Launching a business is a big project that happens in many stages. There are weeks or months of planning ahead to make sure that the business will be healthy in the long term. Below are the five stages every business owner goes through in order to successfully launch their business.
Stage 1: The Dream Stage
Every person who wants to open a business is a dreamer -- an entrepreneur. That is how they open businesses and have ideas in the first place. However, that dream must be put on paper and turned into something that is tangible and doable. Without the initial planning, most people will find that their dream died before they ever had a chance to really enjoy it.
Stage 2: The Actual Startup and Chaos
The process of starting up the business and getting it off the ground can be rather chaotic because the business is being created from nothing. There were no bank accounts, no employees, no inventory and no retail space. This means that the business owner has to go through and find all of these things.
When the business owner opens up accounts, finds employees and begins to order inventory, they must have a plan to sell their products or services. This is where the marketing phase of the business comes into play. The marketing of the business is incredibly important for the business to start off on the right foot. Without proper marketing, no one will ever know that the business even exists.
Once the business knows who their customer is, they must also set into place an accounting and operations system that makes sense. Everything from how the office is opened in the morning to when people are paid is very important. Once this foundation is laid down, the business owner can begin to expand.
Stage 3: Stability and Survival
Once the business owner is operating, they must have a strong online presence. Survival means reaching people in as many ways as possible. Having social media accounts, making online videos and reaching out to customers all over the world is far more effective than only focusing on the people around the corner.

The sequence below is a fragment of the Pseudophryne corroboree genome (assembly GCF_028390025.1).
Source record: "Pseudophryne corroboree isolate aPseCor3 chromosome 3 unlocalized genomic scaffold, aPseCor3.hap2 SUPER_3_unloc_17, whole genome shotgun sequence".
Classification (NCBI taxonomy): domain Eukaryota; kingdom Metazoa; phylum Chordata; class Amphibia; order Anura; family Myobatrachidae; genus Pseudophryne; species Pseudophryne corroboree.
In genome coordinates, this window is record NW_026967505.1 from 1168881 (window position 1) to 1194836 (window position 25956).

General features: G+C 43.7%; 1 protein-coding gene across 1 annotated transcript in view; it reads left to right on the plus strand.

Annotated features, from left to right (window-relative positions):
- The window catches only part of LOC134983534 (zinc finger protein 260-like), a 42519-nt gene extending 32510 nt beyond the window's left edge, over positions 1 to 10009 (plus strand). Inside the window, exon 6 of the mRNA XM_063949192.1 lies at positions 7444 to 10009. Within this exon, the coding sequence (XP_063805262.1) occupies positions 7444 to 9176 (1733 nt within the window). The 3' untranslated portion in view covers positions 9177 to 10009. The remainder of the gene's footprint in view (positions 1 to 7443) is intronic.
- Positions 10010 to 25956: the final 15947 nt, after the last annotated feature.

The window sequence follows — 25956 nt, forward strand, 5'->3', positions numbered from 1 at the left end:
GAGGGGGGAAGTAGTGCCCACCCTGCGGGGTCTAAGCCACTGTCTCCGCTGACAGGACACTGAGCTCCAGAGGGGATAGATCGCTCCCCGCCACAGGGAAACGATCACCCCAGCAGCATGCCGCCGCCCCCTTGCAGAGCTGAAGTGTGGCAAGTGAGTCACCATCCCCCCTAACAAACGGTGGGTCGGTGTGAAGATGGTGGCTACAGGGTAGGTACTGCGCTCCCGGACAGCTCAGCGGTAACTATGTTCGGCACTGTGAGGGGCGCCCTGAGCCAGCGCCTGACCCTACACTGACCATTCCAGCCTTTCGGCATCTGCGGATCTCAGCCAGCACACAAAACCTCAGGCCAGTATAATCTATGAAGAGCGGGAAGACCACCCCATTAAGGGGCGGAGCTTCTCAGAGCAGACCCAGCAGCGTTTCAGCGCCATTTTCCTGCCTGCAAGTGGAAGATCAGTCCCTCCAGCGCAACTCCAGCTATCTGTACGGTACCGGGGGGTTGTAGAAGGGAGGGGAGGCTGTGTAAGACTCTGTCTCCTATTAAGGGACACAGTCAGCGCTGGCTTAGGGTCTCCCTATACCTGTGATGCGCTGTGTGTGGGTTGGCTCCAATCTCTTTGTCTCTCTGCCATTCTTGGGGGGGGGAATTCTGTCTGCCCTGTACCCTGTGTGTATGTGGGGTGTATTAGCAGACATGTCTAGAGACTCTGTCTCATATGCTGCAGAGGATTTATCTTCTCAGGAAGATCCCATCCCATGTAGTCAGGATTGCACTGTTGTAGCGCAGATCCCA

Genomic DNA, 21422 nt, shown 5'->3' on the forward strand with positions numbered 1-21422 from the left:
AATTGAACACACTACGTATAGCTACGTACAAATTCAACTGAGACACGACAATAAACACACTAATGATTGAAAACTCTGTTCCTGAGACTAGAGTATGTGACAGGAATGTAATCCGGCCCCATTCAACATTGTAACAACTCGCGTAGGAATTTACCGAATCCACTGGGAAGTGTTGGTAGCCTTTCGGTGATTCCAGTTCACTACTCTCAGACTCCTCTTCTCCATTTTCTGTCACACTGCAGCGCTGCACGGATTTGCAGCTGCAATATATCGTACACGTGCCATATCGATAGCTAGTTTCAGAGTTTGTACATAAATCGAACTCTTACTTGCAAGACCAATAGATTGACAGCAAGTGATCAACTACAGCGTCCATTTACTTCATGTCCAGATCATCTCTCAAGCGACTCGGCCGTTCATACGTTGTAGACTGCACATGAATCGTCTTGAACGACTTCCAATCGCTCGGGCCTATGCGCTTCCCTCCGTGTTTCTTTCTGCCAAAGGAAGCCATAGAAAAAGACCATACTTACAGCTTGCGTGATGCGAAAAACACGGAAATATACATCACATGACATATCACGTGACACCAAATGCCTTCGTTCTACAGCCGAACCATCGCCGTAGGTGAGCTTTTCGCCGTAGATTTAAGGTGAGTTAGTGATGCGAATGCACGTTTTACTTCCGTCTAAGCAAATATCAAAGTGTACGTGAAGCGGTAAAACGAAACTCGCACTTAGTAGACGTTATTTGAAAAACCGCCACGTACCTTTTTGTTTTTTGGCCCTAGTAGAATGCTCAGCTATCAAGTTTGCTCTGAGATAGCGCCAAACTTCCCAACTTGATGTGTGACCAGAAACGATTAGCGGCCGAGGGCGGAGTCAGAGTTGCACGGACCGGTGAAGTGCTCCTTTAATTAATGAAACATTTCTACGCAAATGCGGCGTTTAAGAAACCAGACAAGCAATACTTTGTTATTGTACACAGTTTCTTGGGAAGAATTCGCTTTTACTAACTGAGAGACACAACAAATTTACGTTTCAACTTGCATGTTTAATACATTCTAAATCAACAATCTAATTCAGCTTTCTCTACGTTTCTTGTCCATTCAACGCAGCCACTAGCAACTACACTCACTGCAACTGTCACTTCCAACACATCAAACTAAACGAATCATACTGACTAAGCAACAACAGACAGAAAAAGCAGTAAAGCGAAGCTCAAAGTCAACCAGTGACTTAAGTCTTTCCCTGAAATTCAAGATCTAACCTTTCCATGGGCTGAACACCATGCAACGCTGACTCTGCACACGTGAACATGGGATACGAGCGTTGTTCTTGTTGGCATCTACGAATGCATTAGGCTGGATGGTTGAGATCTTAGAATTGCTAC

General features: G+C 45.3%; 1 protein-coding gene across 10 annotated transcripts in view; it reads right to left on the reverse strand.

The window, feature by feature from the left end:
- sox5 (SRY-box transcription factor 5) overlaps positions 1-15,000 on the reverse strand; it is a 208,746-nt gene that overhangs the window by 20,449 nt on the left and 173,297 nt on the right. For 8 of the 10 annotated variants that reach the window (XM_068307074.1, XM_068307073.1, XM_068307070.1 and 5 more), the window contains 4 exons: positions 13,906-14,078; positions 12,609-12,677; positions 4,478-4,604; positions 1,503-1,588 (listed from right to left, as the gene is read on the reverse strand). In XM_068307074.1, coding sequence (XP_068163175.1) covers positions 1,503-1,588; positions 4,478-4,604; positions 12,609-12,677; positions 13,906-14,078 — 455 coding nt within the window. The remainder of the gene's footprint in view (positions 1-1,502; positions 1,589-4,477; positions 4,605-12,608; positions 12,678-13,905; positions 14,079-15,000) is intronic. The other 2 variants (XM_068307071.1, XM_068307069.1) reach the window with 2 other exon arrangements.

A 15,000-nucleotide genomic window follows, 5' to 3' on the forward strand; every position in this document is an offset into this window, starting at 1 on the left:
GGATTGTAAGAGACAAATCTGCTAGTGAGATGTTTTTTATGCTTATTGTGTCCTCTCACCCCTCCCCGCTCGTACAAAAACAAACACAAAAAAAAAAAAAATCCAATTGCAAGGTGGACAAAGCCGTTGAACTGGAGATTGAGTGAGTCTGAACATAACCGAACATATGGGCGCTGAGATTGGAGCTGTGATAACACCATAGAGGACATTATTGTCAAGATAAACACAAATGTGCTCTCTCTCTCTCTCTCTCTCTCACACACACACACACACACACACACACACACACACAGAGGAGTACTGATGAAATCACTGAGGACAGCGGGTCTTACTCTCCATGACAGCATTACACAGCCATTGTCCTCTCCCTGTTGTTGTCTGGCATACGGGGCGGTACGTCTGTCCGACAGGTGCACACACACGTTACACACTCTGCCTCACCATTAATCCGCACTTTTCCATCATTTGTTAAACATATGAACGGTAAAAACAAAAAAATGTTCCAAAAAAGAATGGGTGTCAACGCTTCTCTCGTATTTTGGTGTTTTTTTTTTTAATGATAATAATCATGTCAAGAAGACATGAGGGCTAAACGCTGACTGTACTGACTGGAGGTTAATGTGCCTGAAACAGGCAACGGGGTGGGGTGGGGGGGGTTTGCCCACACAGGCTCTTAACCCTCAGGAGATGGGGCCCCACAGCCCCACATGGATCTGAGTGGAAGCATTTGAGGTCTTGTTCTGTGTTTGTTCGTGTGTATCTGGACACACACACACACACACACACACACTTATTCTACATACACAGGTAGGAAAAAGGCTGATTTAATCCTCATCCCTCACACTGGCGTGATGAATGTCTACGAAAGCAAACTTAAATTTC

The business must also be marketed properly. This means that it must have a professionally-designed logo, a motto or slogan written by a professional and promotional material that will make its way into the community.
Survival requires marketing and an online presence. Without these two crucial steps, the business will fizzle out when their initial customer base dries up.
Stage 4: The Growth Stage
Most businesses that are growing must decide if they are going to expand or invest their money. Businesses that make investments can collect on those investments to protect against losses. Businesses that expand must carefully research their expansion and plan to do so slowly for their own safety.
Stage 5: The Exit Strategy
Every business owner must decide if they want to own their business forever or sell their business and pocket the profits. Choosing and exit strategy is only fair to the employees and the business itself. If the owner wants to sell, they need to be prepared. If they want to stay forever, they must plan to run this business for the rest of their life.
Business success is not all rainbows and butterflies. It is difficult and requires team effort. It takes hard work, knocking on door after door, making cold calls, and learning a number of lessons along the way. At the very basic level, you need a team to collaborate with. While this task may be more difficult for some, it is essential for the success of your business. Let’s explore how to build a team for your company.
Business Name vs. Trademark: What’s The Difference?
When you start a business, one of the most important things you can do is protect your name. If a company opened up shop using your same name, it could take a big hit on your sales. When building a brand, investing in advertising, and ensuring that consumers can find you, it is essential that you have properly protected your business name in the event that others want to use it. Unfortunately, many business owners are unaware of the difference between registering their name and filing for a trademark.